Ruger sent me their LC380 for T&E review. It is very similar to their LC9 except this slim, single-stack pistol is chambered for the .380 ACP centerfire cartridge.
Included in box: Instruction manual, one 7-round magazine, low-profile floorplate, one internal lock key, a soft nylon pistol case, and one pre-fired .380 acp cartridge case.
. Manufacturer: Sturm, Ruger & Co.
. Model: LC380
. Caliber: .380 Auto (9x17mm)(9mm kurtz)
. Capacity: 7+1
. Weight: 17.3 oz. w/mag
. Length: 5.96 in.
. Height: 4.45 in.
. Width: 1.04 in. (safety included)
. Barrel: 3.12 in.
. Trigger: 6 lbs. 6.5 oz.
Being familiar with this design, this pistol is identical to Ruger’s larger-caliber LC9 except for the cartridge. It’s a slim single-stack, hammer-fired DAO concealable gun. Making possible deep concealment, the synthetic frame is both lightweight and durable. Given its similarity in size to its predecessor (Ruger announced this as a .380 chambered LC9) I was curious to see how they managed to engineer the shorter round to properly function in a 9mm-sized magwell. The solution was pure simplicity; a metal spacer stamped internally to the rear of the magazine. Along with the internal lock, manual safety, and a loaded chamber indicator it’s also equipped with a magazine disconnect; the magazine has to be in place to fire. As with the 9mm version the LC380 has clean snag-free lines, and with the included extended floorplate installed for an improved grip it makes for a sleek and secure package. Now – to see how it performs at the range.
Temperature was 52°F. 10 mph NE wind and raining. Winchester, Speer, and Black Hills ammunition was allocated for the test.
Velocity results were first priority.
. Winchester PDX1 380 Auto 95 gr. JHP…..942 fps
. Speer Lawman 380 Auto 95 gr. TMJ……..874 fps
. Black Hills 380 Auto 90 gr. JHP………….861 fps
5-round groups were fired from a bench at 50 feet.
The weather conditions at the range were not ideal – drizzle turning into rain with an arriving northern front. Upon completion of the velocity test I proceeded to the 50 foot range for accuracy. Supported from a bench my first shots were nowhere to be found. Taking a few steps forward and firing a couple of spotters revealed the hits were high-right. After adjusting windage to both front and rear sights and aiming at the bottom of the target I was on paper; subsequent targets I aimed even lower, approximately one inch below. Needless to say point-of-impact was about eight to nine inches above point-of-aim at fifty feet. At practical defensive ranges POA and POI was acceptable.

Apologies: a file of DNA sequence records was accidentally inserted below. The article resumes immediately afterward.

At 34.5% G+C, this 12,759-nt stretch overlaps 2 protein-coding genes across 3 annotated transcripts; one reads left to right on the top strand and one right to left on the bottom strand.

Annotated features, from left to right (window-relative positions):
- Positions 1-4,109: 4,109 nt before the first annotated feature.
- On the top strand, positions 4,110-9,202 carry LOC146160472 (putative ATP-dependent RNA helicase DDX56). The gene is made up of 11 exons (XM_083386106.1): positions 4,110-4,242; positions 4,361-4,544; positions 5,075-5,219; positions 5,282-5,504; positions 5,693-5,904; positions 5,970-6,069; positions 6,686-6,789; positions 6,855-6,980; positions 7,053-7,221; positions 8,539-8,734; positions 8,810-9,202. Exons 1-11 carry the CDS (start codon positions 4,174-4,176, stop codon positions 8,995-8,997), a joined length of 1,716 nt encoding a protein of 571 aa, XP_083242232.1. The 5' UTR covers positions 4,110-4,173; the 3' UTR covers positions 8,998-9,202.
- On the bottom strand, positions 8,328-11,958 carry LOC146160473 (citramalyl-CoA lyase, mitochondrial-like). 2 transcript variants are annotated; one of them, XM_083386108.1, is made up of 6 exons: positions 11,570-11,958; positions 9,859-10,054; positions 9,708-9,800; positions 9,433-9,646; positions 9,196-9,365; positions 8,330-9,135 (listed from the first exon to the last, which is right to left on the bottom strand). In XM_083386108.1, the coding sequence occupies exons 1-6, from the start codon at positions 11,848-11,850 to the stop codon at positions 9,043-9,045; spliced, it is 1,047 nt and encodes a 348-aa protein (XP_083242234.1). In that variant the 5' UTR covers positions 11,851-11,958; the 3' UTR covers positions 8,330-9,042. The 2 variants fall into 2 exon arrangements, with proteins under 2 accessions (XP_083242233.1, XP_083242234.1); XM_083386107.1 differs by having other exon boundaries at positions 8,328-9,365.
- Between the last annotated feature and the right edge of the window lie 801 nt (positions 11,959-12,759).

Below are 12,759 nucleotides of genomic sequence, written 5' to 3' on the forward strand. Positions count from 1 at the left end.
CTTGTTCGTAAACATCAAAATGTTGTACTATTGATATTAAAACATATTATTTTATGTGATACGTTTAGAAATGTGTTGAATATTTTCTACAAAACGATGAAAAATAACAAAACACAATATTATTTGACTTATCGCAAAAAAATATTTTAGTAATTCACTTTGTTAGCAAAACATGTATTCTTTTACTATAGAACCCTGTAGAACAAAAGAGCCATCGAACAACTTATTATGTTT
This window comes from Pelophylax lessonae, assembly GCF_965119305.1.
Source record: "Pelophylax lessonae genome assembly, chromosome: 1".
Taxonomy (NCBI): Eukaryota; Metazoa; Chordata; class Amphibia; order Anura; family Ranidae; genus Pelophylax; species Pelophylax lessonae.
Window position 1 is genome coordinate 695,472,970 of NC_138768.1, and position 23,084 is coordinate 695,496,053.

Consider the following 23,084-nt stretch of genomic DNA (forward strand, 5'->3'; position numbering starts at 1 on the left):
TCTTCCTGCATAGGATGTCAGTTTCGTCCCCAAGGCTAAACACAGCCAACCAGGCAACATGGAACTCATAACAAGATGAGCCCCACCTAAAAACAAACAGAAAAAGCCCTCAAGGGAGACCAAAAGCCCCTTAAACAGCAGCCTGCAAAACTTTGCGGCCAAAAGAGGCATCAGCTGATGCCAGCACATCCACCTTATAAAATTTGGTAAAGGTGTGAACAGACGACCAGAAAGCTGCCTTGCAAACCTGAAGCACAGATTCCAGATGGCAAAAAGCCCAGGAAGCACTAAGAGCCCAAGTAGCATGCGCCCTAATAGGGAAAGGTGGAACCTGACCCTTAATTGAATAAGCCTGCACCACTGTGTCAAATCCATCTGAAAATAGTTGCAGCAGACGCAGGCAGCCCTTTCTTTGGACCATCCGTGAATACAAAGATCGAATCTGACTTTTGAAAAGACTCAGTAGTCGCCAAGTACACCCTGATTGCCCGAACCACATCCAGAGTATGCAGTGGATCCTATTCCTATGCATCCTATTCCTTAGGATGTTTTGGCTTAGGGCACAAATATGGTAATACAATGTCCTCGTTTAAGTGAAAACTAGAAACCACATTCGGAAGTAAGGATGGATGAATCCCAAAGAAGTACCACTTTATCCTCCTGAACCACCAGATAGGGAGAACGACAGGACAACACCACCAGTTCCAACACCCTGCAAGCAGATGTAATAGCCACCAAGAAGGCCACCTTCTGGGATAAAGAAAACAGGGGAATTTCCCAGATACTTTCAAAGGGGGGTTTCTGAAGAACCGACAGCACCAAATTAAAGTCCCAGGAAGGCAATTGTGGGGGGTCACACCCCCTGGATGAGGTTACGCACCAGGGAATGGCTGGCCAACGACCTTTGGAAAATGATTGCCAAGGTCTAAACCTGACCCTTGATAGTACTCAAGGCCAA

During testing the pistol had several failures to eject, mostly stovepipes. Additionally, the slide failed to lock open when the mag ran empty a majority of the time. Regardless of ammunition brand this pistol exhibited reliability issues. Furthermore, Black Hills ammunition would bind with only two or three rounds loaded in the magazine, the meplat was dragging. Attempting to add more prevented loaded rounds from feeding properly. Though the ammunition was within SAAMI spec it would not function in this magazine; it could not be topped off.
On a positive note the LC380’s trigger pull was smooth and controllable with no stacking. The felt recoil was noticeably reduced in comparison to its 9mm sibling. Despite the wet conditions the grip shape, fine checkering, and mild recoil ensured a secure hold.
Sadly, between the miserable weather and lackluster performance of the pistol I was left underwhelmed with this range session; with approx. 115 rounds downrange I called it a day.
As a result of my dismal experience with the LC380 I e-mailed Ruger after which they replied that they were sending me a replacement pistol. Upon receipt of the replacement my inspection revealed a greenish coating on the recoil springs whereas the initial pistol’s were black.
Range report II:
Foregoing velocity results and in much better weather it was straight to functionality and accuracy.
5-round groups were fired from a bench at 50 feet.
Happily this LC380 performed far better than the first. Again supported from a bench, at 50 feet I held at six o’clock but with hits now dead center with no sight adjustment required. Accuracy was also improved up-close. This is much more in line with my expectations.
In sharp contrast to the first pistol, this one suffered no failures to extract. Similarly, the slide locked open without fail at the end of every magazine. This is possibly due to the replacement of the original black springs for the greenish colored ones. Unfortunately the magazine still would not accept more than two or three rounds of Black Hills ammunition. My assumption is that the magazine spacer is slightly oversized to properly feed all manufactures of .380 cartridges. Except for the continued binding with Black Hills ammo reliability was vastly improved.
After my disappointment with the first handgun the replacement much more closely aligns with what I expect from a Ruger product. Most of the issues were resolved and hopefully the Black Hills problem can soon be rectified. At defensive ranges accuracy was more than acceptable. Overall, I believe the mild recoil of the cartridge and the smooth ergonomics of Ruger’s LC380 make for a viable covert carry weapon.